Without detailing the individual funds here, they effectively fall into either capital or revenue with decisions on the former being taken by the MCA within pre-agreed parameters operated as a Single Pot investment framework called the Strategic Investment Fund.


The LEP has nominated the MCA to be its sole Accountable Body and it has also adopted the legal personality of the MCA. Despite the delegated arrangements described above the LEP remains accountable to HMG for the funds it is awarded and in turn holds the MCA accountable for their use and impact.
Although capital funding decisions are taken by the MCA, the LEP Board maintains oversight through the receipt of performance reports and updates and through the involvement of the independent executive in various groups and panels that oversee the administration of these funds.

As the LEP has adopted the legal personality of the MCA, the latter executes those decisions as if they were their own. As such, where funding decision are taken by the LEP, the MCA will subject them to all of the required regulation and scrutiny pertinent to the use of public funds.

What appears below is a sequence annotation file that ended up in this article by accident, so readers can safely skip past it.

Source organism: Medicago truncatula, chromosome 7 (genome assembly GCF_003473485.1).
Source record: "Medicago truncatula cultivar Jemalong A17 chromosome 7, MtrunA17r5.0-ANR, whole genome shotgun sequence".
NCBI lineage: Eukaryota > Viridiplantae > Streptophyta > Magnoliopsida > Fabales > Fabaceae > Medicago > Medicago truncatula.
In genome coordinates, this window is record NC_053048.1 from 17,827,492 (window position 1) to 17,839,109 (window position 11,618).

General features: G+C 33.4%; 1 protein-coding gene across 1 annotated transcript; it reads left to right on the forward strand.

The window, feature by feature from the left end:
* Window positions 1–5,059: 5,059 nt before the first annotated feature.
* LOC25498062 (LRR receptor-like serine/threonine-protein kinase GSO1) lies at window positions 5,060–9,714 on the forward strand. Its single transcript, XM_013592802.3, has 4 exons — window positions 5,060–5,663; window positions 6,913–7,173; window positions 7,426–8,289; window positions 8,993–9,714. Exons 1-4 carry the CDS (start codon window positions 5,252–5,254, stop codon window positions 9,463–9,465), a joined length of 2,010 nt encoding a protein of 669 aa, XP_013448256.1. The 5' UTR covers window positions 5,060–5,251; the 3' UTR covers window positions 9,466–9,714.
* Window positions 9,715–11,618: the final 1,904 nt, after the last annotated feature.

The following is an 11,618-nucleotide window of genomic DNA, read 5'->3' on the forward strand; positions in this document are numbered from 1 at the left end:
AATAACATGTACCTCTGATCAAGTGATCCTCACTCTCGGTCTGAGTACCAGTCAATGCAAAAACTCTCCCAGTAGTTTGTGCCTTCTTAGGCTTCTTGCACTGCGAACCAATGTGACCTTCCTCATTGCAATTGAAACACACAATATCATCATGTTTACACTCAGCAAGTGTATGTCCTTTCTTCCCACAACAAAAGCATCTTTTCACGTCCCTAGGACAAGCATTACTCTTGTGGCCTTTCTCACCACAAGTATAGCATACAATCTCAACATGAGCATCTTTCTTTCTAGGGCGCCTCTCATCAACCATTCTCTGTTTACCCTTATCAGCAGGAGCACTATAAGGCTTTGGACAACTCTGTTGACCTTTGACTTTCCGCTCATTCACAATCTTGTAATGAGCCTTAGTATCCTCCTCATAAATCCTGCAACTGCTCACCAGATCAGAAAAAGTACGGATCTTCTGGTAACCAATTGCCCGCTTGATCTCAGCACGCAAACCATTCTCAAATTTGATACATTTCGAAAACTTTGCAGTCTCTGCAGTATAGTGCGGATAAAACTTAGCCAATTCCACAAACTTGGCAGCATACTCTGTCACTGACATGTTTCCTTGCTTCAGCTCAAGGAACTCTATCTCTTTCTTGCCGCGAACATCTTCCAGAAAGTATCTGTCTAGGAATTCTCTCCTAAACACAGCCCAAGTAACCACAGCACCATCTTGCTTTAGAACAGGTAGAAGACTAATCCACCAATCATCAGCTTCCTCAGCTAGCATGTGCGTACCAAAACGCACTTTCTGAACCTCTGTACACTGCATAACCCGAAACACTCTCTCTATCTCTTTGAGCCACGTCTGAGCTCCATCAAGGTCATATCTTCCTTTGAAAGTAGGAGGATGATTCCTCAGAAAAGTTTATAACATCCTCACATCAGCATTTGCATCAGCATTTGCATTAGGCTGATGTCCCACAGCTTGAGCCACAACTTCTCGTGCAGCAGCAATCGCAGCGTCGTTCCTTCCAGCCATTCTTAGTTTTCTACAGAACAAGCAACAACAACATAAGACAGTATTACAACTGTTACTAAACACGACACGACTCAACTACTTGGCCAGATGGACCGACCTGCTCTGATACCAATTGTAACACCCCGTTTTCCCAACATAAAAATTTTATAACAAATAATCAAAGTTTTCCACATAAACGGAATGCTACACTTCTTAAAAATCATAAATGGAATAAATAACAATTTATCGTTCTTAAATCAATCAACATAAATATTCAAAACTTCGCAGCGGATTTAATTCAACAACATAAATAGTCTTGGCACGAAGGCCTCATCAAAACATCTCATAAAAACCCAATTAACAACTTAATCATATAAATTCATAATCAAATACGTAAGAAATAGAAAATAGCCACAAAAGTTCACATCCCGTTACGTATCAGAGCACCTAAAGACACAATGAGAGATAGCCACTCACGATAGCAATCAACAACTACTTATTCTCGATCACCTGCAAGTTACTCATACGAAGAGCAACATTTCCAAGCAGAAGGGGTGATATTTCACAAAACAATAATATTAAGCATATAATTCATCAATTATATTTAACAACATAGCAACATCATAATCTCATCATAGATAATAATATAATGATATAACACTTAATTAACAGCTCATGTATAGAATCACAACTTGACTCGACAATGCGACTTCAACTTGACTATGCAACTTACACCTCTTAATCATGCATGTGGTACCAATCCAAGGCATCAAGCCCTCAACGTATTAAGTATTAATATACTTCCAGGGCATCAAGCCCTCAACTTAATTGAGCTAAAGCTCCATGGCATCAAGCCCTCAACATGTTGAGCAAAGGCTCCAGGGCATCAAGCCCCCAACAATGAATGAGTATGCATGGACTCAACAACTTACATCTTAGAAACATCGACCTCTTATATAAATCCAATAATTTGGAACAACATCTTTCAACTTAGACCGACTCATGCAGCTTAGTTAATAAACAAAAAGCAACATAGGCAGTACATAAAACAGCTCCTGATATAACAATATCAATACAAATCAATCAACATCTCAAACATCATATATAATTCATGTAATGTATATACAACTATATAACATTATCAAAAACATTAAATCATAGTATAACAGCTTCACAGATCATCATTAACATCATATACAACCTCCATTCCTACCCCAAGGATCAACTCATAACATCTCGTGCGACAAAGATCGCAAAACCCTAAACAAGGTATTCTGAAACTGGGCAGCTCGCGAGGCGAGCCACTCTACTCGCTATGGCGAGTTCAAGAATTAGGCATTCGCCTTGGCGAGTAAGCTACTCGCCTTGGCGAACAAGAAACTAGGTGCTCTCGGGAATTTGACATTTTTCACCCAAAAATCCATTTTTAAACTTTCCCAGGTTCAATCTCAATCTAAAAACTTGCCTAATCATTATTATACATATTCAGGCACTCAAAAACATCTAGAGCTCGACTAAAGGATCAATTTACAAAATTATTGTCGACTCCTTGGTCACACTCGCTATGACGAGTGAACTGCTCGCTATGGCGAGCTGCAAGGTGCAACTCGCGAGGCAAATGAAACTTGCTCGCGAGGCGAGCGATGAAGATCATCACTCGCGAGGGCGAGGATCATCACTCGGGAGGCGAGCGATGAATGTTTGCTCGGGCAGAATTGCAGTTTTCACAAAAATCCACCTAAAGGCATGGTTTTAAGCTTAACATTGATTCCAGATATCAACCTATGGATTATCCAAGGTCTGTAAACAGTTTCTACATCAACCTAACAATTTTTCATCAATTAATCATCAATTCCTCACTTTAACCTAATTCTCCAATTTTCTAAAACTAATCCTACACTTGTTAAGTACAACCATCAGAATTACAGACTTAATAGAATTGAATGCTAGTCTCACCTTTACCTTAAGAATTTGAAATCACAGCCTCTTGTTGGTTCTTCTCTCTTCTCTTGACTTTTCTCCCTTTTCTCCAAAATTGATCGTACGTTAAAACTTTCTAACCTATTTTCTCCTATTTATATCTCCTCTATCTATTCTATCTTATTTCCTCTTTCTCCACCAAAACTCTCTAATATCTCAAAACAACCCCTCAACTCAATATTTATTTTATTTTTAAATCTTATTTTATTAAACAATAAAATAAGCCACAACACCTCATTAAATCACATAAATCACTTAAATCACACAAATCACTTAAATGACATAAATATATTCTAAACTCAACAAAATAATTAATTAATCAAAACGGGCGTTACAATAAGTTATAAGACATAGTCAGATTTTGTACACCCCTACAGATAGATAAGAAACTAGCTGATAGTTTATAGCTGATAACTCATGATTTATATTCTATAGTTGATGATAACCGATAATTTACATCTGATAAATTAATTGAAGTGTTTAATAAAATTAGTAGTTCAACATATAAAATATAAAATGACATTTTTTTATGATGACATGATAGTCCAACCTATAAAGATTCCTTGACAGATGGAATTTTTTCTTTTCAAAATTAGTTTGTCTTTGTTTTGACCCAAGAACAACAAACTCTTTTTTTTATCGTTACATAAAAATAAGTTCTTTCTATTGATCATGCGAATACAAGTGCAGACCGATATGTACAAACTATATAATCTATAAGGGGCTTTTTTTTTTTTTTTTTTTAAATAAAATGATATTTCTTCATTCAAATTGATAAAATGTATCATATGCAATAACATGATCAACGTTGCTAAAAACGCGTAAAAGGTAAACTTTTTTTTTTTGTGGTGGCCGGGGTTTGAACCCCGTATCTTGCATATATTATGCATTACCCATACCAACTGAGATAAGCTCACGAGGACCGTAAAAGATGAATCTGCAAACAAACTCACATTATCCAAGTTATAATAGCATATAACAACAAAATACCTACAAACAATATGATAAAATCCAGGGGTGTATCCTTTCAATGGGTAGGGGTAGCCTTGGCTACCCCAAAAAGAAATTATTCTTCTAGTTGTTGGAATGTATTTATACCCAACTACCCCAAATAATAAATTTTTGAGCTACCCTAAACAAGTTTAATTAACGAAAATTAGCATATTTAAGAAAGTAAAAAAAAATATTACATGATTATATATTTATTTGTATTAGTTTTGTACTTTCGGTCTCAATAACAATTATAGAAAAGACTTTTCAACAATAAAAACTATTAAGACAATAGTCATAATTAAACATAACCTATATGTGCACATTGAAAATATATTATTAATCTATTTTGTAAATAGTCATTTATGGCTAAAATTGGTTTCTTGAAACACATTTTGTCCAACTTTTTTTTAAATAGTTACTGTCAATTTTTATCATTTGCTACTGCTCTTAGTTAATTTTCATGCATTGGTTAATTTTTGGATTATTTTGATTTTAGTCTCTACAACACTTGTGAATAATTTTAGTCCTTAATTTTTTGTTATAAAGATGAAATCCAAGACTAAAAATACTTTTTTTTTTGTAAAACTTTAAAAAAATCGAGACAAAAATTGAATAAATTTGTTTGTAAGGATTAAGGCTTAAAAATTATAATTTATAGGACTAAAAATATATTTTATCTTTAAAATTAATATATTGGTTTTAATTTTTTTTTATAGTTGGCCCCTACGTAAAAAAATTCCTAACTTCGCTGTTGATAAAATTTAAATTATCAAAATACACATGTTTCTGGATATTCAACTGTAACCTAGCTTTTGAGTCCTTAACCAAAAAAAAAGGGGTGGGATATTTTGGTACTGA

Efficiency and corporate identity

In utilising the MCA as its accountable body, the LEP utilises the expertise and resources of the MCA with regard to functions such as project appraisal, legal and monitoring and evaluation rather than duplicate these.
The independent executive, previously mentioned, provides support to the LEP Board and its sub-boards in advising and informing policy, strategy and modes of intervention. These are in areas in which the MCA does not employ staff and so the MCA gains further expertise for the private sector on those areas. In some instances these latter resources are embedded within the MCA through secondment arrangements.